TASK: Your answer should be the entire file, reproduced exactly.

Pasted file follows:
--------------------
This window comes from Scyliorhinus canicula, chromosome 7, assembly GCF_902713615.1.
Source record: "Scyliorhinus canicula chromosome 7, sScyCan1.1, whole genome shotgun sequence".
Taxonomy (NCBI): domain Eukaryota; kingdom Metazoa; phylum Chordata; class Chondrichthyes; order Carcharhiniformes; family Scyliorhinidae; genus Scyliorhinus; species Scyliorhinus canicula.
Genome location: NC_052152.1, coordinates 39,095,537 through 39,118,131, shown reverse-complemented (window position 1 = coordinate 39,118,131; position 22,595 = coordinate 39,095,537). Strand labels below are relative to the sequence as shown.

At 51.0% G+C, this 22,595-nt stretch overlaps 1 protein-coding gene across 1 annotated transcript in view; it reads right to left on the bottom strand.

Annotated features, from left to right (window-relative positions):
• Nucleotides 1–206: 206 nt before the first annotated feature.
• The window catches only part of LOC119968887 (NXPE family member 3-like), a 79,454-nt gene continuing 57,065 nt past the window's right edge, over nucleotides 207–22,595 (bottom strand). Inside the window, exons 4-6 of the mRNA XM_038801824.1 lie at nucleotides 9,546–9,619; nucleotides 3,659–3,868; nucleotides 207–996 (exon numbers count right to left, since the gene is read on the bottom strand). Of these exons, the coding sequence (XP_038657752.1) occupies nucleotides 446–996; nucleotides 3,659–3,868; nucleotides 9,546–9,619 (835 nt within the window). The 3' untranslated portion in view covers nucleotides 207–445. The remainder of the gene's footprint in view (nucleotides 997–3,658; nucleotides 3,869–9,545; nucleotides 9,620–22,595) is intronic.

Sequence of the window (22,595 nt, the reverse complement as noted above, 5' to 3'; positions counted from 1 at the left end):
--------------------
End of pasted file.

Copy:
This window comes from Scyliorhinus canicula, chromosome 7, assembly GCF_902713615.1.
Source record: "Scyliorhinus canicula chromosome 7, sScyCan1.1, whole genome shotgun sequence".
Taxonomy (NCBI): domain Eukaryota; kingdom Metazoa; phylum Chordata; class Chondrichthyes; order Carcharhiniformes; family Scyliorhinidae; genus Scyliorhinus; species Scyliorhinus canicula.
Genome location: NC_052152.1, coordinates 39,095,537 through 39,118,131, shown reverse-complemented (window position 1 = coordinate 39,118,131; position 22,595 = coordinate 39,095,537). Strand labels below are relative to the sequence as shown.

At 51.0% G+C, this 22,595-nt stretch overlaps 1 protein-coding gene across 1 annotated transcript in view; it reads right to left on the bottom strand.

Annotated features, from left to right (window-relative positions):
• Nucleotides 1–206: 206 nt before the first annotated feature.
• The window catches only part of LOC119968887 (NXPE family member 3-like), a 79,454-nt gene continuing 57,065 nt past the window's right edge, over nucleotides 207–22,595 (bottom strand). Inside the window, exons 4-6 of the mRNA XM_038801824.1 lie at nucleotides 9,546–9,619; nucleotides 3,659–3,868; nucleotides 207–996 (exon numbers count right to left, since the gene is read on the bottom strand). Of these exons, the coding sequence (XP_038657752.1) occupies nucleotides 446–996; nucleotides 3,659–3,868; nucleotides 9,546–9,619 (835 nt within the window). The 3' untranslated portion in view covers nucleotides 207–445. The remainder of the gene's footprint in view (nucleotides 997–3,658; nucleotides 3,869–9,545; nucleotides 9,620–22,595) is intronic.

Sequence of the window (22,595 nt, the reverse complement as noted above, 5' to 3'; positions counted from 1 at the left end):